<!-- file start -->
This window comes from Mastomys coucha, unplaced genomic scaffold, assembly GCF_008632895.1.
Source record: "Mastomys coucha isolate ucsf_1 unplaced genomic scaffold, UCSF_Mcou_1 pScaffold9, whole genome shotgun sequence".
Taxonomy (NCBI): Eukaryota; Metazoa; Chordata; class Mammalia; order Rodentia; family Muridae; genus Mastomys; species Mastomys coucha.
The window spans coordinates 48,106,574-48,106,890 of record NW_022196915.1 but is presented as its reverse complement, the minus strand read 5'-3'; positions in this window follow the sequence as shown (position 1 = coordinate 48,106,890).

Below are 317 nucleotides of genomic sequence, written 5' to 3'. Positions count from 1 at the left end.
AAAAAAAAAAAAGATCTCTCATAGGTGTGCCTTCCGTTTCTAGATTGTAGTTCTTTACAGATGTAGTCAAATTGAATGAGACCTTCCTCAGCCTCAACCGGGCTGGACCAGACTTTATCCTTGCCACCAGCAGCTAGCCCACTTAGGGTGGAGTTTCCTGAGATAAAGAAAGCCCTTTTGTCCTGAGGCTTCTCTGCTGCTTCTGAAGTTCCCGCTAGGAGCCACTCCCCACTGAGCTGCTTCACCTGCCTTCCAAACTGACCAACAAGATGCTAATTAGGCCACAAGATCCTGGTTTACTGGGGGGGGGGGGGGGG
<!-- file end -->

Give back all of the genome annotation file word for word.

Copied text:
This window comes from Mastomys coucha, unplaced genomic scaffold, assembly GCF_008632895.1.
Source record: "Mastomys coucha isolate ucsf_1 unplaced genomic scaffold, UCSF_Mcou_1 pScaffold9, whole genome shotgun sequence".
Taxonomy (NCBI): Eukaryota; Metazoa; Chordata; class Mammalia; order Rodentia; family Muridae; genus Mastomys; species Mastomys coucha.
The window spans coordinates 48,106,574-48,106,890 of record NW_022196915.1 but is presented as its reverse complement, the minus strand read 5'-3'; positions in this window follow the sequence as shown (position 1 = coordinate 48,106,890).

Below are 317 nucleotides of genomic sequence, written 5' to 3'. Positions count from 1 at the left end.
AAAAAAAAAAAAGATCTCTCATAGGTGTGCCTTCCGTTTCTAGATTGTAGTTCTTTACAGATGTAGTCAAATTGAATGAGACCTTCCTCAGCCTCAACCGGGCTGGACCAGACTTTATCCTTGCCACCAGCAGCTAGCCCACTTAGGGTGGAGTTTCCTGAGATAAAGAAAGCCCTTTTGTCCTGAGGCTTCTCTGCTGCTTCTGAAGTTCCCGCTAGGAGCCACTCCCCACTGAGCTGCTTCACCTGCCTTCCAAACTGACCAACAAGATGCTAATTAGGCCACAAGATCCTGGTTTACTGGGGGGGGGGGGGGGG